Assessment and Diagnostic Findings
The care provider usually can make a diagnosis from:
- Rectal examination. The healthcare provider may perform a rectal examination during a calm interval.
- Palpation. A baby is often unwilling to tolerate palpation, and sedation may be ordered; a sausage-shaped mass can be often felt through the abdominal wall.
- Radiographs. Plain abdominal radiography reveals signs that suggest intussusception in only 60% of cases; as the disease progresses, the earliest radiographic evidence includes an absence of air in the right lower and upper quadrants and a right upper quadrant soft tissue density present in 25-60% of patients.
- Ultrasonography. One study reported that the overall sensitivity and specificity of ultrasonography for detecting ileocolic intussusception was 97.9% and 97.8%, respectively; the authors concluded that ultrasonography should be used as a first-line examination for the assessment of possible pediatric intussusception.
- CT scanning. Computed tomography (CT) scanning has also been proposed as a useful tool to diagnose intussusception; however, CT scan findings are unreliable, and CT scanning carries risks associated with intravenous contrast administration, radiation exposure, and sedation.
- Contrast enema. The traditional and most reliable way to make the diagnosis of intussusception in children is to obtain a contrast enema (either barium or air); contrast enema is quick and reliable and has the potential to be therapeutic.
Palpable sausage mass in the right upper quadrant.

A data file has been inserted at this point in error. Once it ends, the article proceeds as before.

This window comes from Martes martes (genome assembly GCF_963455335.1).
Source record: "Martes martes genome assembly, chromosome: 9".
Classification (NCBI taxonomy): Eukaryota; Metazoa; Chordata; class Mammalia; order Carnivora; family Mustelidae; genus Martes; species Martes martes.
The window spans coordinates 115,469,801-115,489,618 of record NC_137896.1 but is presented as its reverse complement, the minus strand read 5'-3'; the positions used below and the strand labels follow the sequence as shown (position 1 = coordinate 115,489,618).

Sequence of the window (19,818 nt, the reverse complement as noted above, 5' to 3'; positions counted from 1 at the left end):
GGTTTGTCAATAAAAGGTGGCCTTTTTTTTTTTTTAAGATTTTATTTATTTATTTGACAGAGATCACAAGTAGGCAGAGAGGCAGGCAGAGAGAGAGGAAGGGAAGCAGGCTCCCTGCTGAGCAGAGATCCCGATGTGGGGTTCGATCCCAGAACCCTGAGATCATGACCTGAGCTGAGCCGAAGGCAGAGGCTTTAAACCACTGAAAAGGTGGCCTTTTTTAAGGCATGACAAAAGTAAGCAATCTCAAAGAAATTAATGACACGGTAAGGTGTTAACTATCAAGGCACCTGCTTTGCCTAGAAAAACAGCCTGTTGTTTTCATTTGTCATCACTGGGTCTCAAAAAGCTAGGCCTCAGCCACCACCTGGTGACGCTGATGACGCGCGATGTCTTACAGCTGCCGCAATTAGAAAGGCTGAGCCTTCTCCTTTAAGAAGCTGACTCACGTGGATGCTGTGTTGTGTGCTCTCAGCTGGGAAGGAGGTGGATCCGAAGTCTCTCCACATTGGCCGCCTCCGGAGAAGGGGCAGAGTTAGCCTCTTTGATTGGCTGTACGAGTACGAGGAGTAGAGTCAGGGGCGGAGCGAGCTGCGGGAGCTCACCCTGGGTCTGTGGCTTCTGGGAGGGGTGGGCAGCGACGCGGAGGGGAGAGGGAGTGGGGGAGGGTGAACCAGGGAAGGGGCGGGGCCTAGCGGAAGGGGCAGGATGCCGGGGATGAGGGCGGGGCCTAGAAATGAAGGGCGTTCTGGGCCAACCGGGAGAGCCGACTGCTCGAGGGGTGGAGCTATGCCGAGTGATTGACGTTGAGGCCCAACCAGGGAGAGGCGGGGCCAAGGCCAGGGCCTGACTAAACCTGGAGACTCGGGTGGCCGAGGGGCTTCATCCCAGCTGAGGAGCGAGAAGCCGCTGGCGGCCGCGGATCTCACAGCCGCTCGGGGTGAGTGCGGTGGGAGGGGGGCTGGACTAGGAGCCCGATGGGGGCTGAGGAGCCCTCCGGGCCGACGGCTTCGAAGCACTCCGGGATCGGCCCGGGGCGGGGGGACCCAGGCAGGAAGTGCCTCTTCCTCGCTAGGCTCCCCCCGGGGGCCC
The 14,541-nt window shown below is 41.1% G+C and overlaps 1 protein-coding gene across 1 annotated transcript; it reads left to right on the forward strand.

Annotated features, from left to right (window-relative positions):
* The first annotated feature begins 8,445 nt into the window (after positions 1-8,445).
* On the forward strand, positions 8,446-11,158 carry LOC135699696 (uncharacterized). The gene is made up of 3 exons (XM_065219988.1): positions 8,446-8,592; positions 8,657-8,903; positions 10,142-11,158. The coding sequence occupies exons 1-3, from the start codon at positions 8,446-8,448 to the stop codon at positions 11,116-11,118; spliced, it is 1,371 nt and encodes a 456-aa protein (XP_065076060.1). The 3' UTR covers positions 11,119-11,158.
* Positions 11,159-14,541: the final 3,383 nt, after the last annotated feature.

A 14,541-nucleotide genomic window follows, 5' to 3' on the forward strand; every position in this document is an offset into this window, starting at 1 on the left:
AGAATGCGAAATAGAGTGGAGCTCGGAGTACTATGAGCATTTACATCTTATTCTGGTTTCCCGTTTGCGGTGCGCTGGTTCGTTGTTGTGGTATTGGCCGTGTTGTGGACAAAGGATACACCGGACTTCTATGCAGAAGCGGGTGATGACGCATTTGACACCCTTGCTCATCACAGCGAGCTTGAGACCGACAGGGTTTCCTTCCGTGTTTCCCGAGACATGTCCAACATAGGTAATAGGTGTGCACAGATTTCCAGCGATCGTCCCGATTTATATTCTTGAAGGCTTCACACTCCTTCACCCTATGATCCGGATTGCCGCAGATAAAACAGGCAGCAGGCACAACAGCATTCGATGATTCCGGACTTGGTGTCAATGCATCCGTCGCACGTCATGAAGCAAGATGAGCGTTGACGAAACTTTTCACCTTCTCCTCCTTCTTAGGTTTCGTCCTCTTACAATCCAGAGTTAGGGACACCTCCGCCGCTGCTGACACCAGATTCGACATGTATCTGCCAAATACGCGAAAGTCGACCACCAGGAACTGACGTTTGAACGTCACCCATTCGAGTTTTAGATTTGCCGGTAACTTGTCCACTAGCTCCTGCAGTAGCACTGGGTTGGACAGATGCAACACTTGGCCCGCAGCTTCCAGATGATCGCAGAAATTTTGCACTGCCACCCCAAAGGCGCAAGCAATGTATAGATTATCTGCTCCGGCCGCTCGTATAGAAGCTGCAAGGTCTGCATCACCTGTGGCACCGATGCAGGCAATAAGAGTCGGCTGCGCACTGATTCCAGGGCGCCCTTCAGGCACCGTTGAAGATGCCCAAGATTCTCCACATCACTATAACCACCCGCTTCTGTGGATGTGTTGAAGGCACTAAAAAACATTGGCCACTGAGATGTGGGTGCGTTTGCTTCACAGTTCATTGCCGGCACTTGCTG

Unlike pyloric stenosis, intussusception is an emergency in the sense that prolonged delay is dangerous.
- Intravenous fluid. For all children, start intravenous fluid resuscitation and nasogastric decompression as soon as possible.
- Therapeutic enema. Therapeutic enemas can be hydrostatic, with either barium or water-soluble contrast, or pneumatic, with air insufflation; therapeutic enemas can be performed under fluoroscopic or ultrasonographic guidance; the technique chosen is not important as long as the radiologist performing the enema is comfortable with the method.
- Surgical reduction. If a nonoperative reduction is unsuccessful or if obvious perforation is present, promptly refer the infant for surgical care; risk of recurrence of the intussusception after operative reduction is less than 5%.
- Laparoscopy. Laparoscopy has been added to the surgical armamentarium in the treatment of intussusception; laparoscopy can be performed in all cases of intussusception; reduction of the intussusception, confirmation of radiologic reduction, and detection of lead points have all been reported.
Drug therapy is not currently a component of the standard of care for intussusception. Medications are limited to those used for pain control after surgery. In the immediate postoperative period, weight-adjusted intravenous morphine is usually administered.
Nursing management of a child with intussusception includes:
Assessment of a child with intussusception includes:
- Physical examination. The hallmark physical findings in intussusception are a right hypochondrium sausage-shaped mass and emptiness in the right lower quadrant (Dance sign).
- History. The patient with intussusception is usually an infant, often one who has had an upper respiratory infection, who presents with vomiting, abdominal pain, passage of blood and mucus, lethargy, and palpable abdominal mass.
Based on the assessment data, the major nursing diagnoses are:
- Acute pain related to bowel invagination.
- Deficient fluid volume related to vomiting, nausea, fever, and diaphoresis.